Messenger - Vol. 4, No. 1, Page 4
Student of Frankenstein

     The pursuit of knowledge was the undoing of poor Victor
Frankenstein, but fortunately, modern scholars needn't chase a monster
through Arctic netherworlds to expand their knowledge of Mary
Shelley's classic. The task will become easier still with the
publication of a new book next spring by University of Delaware
English Prof. Charles E. Robinson, noted Mary Shelley scholar and
expert on all things Frankenstein.
     But, scholars aren't the only ones picking Robinson's brains
these days to glean insight into the world of the beautiful, free-
thinking writer who, at the age of 18, literally created a monster.
     Robinson recently was interviewed by Richard Brown, a film
professor and host of "Reflections on the Silver Screen," a regular
program on the American Movie Channel. Excerpts from the interview are
included in It's Alive: The True Story of Frankenstein, a two-hour
special aired Nov. 20 on the Arts and Entertainment Network.
     The special coincides with the release of TriStar Pictures' epic-
sized adaptation of Shelley's thriller. The film, Mary Shelley's
Frankenstein, is co-produced by Francis Ford Coppola and Kenneth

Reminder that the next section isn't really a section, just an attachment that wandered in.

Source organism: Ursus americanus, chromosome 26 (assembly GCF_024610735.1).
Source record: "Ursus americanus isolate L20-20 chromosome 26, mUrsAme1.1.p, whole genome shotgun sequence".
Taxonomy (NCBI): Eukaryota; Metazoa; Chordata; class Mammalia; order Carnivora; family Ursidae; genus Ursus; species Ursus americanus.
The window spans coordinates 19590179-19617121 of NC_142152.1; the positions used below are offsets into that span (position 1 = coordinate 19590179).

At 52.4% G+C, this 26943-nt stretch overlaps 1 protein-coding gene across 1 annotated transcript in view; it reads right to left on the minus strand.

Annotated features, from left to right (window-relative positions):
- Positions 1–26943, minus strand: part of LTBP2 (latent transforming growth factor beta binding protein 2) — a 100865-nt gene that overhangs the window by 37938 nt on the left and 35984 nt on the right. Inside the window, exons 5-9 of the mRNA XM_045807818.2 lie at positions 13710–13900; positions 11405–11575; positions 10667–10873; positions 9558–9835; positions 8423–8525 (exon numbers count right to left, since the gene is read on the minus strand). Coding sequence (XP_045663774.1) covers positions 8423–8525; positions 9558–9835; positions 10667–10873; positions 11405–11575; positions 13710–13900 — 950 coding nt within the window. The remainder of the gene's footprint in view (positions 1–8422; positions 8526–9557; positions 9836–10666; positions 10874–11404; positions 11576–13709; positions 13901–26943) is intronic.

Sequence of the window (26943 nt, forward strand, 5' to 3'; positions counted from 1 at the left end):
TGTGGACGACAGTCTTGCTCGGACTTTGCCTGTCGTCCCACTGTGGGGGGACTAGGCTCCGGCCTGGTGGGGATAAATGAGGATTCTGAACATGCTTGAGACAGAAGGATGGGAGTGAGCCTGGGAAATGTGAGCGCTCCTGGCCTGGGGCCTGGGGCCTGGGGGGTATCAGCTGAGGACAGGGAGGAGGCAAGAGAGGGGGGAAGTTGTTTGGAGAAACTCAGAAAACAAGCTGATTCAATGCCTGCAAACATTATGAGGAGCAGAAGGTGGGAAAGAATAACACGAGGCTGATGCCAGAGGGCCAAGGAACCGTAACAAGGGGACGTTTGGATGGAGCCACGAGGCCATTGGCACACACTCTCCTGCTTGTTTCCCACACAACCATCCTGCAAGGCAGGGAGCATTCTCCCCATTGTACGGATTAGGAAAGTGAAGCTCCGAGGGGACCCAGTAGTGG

Branagh, who also directs and stars as the tortured scientist Victor
Frankenstein. Helena Bonham Carter is cast as Frankenstein's fiancee,
Elizabeth, and Robert Di Niro stars as the Creature. (The word
"monster" was not allowed to be used on the set.)
     Unlike earlier film versions of Shelley's tale, this one is said
to remain true to the text and to explore in more detail the
creature's  loneliness and Frankenstein's haunting guilt.
     All of that and more were explored in the A&E special for which
other Shelley scholars were interviewed, along with the likes of actor
Gene Wilder and comedian Mel Brooks.
     Meanwhile, Robinson continues to pore over photographs of Mary
Shelley's original text, comparing revisions made both in her
handwriting and in the remarkably similar handwriting of her husband,
poet Percy Bysshe Shelley. Robinson has become an expert on the way
each author makes a "w," "o," "g" and an ampersand.
     Laboring at a computer, Robinson re-edits typed text to echo the
handwritten revisions. When he finishes editing the Frankenstein
manuscripts, which are kept in the Bodleian Library at Oxford
University, scholars will have at their fingertips comparisons of
Shelley's original, hand-penned text, typescript versions of that text
and its revisions and the final printed version of the text as it was
published in January 1818. (A revised edition was published in 1831.)
     And, while the work is labor-intensive, it fascinates Robinson to
discover how the husband and wife worked together and influenced the
     "It provides empirical evidence for the study of a literary
collaboration," he says. "You can see what she wrote, what she changed
and what he changed, what she rewrote.
     "Sometimes," he says, "Percy Bysshe Shelley [whom Robinson refers
to as PBS] would make suggestions in pencil. If she were going to keep